When enabled, the bypass is always turned on, except when one of the physical channels connected to it is being driven with data. The bypass can also be disabled, which causes the channels to be isolated regardless of their operation. This mechanism allows programmable flexibility without allowing the device to be programmed in a configuration that would cause bus contention. Typically, the bypass mechanism would be enabled between channels that flow in the same direction, and disabled between channels that flow in opposite directions. Any two physical channels of the same polarity (input or output) must have the bypass disabled. When inserting data into a logical time-slice on a physical channel, the act of outputting data isolates the bypass, interrupting the flow so that new data now resides in that logical channel. This mechanism also allows chips of differing clock speeds to function together and communicate along the same physical channels.

FIG. 32 illustrates the MediaBahn interface subsystem 1250 ASIC of FIG. 31 in greater detail, and further illustrates how the subsystem blocks of FIG. 32 can be used to perform various functions.

Referring to FIG. 32, PCLK 1280 represents the MediaBahn pixel clock from which all other clock signals are derived. In the illustrated example of FIG. 32, the MediaBahn is running at a 2×PCLK 1281 clock rate, but connections on the host card are running at a 4×PCLK 1282 clock rate. Data is first decoded via MediaBahn encoder-decoder 1290 from the MediaBahn interface 1300 at 2×rates. The data is then passed into the routing complex 1310, where it is routed via router 1320, and re-clocked by PCLK 1280. The data is then sent to the host card via connector encoder-decoder 1330 from the connection interface 1340 at a 4×clock rate. There is a separate encoder-decoder block for each physical channel. The delay block 1350 associated with the router 1320 allows for delay equalization of signals (functionally equivalent to that accomplished using Video Delay Lines (VDL) ASICs commercially available from Intelligent Resources).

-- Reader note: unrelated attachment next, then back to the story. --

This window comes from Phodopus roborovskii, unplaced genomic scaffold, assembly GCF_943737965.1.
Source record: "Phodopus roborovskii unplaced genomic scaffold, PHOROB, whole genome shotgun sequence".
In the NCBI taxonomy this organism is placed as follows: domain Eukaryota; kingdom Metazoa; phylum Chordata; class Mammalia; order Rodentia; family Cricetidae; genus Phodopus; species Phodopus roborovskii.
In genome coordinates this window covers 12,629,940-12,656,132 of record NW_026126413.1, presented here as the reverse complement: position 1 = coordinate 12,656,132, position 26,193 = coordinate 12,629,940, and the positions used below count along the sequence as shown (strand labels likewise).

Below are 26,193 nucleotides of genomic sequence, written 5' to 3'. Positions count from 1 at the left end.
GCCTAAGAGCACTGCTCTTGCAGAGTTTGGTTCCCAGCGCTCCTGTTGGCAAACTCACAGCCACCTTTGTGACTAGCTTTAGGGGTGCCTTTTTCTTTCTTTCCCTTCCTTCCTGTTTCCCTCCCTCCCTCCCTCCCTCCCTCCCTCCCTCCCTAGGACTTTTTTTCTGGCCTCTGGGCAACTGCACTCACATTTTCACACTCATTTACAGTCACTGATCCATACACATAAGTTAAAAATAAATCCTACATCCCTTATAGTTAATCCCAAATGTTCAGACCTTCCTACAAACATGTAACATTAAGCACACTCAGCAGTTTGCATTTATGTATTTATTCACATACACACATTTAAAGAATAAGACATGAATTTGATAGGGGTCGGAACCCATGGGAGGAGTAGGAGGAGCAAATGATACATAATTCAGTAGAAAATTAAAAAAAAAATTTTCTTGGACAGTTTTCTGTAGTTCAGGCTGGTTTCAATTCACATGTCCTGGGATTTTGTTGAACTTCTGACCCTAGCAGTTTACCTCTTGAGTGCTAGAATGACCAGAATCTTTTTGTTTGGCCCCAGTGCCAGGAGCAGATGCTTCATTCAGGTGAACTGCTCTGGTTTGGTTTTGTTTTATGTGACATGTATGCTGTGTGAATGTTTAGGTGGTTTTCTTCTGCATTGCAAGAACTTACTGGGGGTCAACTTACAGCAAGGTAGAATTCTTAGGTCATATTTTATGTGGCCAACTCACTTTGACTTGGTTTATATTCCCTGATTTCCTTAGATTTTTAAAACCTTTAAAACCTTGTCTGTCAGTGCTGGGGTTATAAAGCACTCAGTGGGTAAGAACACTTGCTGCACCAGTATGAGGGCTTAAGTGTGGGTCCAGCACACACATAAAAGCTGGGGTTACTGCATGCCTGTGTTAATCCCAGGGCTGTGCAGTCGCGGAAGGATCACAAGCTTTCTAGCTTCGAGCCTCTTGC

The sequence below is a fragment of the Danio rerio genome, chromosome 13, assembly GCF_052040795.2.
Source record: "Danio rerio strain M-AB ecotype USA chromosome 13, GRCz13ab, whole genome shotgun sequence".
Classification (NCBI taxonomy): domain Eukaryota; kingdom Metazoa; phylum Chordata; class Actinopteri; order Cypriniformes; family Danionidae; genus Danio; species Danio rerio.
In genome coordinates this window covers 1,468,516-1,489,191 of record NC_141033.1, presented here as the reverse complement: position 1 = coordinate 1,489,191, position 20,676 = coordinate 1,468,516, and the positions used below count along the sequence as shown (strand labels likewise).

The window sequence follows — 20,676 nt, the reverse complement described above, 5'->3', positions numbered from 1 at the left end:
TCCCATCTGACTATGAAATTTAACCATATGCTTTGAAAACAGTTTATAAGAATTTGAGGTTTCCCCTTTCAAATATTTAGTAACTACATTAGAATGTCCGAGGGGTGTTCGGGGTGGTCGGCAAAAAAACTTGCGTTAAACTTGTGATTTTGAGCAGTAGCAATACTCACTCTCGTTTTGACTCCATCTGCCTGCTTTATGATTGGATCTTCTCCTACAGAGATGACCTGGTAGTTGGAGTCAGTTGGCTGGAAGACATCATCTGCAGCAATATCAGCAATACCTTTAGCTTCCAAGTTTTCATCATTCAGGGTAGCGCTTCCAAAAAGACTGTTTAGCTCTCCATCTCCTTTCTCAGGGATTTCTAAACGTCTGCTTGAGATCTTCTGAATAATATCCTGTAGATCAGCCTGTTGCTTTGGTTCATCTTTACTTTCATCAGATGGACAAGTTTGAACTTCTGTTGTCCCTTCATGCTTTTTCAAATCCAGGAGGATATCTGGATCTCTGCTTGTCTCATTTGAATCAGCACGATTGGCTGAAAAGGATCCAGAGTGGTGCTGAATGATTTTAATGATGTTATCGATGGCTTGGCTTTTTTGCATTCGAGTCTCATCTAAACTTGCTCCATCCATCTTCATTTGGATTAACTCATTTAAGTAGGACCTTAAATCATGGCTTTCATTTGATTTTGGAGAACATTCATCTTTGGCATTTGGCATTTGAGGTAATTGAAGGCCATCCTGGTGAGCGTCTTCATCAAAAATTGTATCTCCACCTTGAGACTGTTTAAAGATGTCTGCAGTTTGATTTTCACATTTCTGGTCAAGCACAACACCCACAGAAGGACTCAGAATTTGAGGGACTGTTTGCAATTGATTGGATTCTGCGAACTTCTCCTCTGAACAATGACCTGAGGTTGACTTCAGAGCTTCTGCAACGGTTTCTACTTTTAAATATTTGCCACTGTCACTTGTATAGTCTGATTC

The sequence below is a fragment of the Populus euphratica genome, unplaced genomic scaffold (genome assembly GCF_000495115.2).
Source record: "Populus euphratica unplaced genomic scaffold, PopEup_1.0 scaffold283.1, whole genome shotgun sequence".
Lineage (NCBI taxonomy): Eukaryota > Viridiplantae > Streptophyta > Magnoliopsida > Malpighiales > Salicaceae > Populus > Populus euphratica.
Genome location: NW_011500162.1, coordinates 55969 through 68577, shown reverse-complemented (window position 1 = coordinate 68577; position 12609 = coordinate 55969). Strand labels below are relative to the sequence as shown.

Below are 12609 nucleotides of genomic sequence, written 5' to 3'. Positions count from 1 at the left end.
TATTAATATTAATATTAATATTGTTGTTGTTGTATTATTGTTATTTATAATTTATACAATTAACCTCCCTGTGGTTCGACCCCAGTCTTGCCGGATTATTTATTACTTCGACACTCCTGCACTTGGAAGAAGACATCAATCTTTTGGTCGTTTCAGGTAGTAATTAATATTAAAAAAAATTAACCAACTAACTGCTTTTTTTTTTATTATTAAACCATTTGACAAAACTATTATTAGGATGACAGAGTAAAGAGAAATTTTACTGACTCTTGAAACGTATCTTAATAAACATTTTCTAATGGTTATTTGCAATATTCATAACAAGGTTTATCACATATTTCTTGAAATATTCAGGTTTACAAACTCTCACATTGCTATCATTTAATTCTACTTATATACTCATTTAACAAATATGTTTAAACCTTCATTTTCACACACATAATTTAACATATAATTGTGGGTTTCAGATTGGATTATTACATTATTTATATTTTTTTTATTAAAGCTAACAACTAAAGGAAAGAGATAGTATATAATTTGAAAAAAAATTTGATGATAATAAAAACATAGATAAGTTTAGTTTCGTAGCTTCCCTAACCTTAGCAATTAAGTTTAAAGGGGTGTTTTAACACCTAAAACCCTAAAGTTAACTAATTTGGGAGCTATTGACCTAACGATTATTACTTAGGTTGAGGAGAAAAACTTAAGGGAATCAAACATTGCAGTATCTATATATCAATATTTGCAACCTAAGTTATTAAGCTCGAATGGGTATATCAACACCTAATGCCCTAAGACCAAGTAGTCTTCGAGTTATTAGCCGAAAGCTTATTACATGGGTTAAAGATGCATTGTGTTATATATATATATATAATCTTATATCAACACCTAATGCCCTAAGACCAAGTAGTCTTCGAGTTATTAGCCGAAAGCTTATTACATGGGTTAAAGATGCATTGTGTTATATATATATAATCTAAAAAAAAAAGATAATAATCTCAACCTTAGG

Still referring to FIG. 32, the routing complex 1310 receives input of four channels from each of the twelve encoder-decoder 1290 blocks, and provides outputs to N channels 1360. In operation, four channels can be compressed onto a single channel, in which case N=1, or four channels may be broadcast to four or more than four channels, in which case N equals the number of channels broadcast to. As discussed with reference to FIG. 31, each channel is comprised of a data subchannel and a sync subchannel. All incoming data that is not bypassed is clocked by PCLK 1280 in the routing complex 1310. Sync signals are routed and may be equalized to the data video streams. The routing complex receives input of four logical channels from the decode portions of each of the twelve encoder-decoder 1290 blocks, representing a total of (4×12=48) logical input channels. The routing complex 1310 provides (48÷2=24) logical output channels in parallel to the encoder portions of each of the twelve encoder-decoder 1330 blocks. Logical output channels of the routing complex are clocked by PCLK 1280, thus any data path through the routing complex incurs a one-PCLK delay.

Continuing to reference FIG. 32, it is not necessary for the routing complex 1310 to provide more than (48÷2=24) logical output channels because each of the independent encoder-decoder blocks must be configured exclusively for input or output; a routed path requires both an input and an output, therefore only twenty-four paths are necessary. Data which flows between physical channel segments via the bypass mechanism does not go through the routing complex, and thus incurs only signal propagation delays.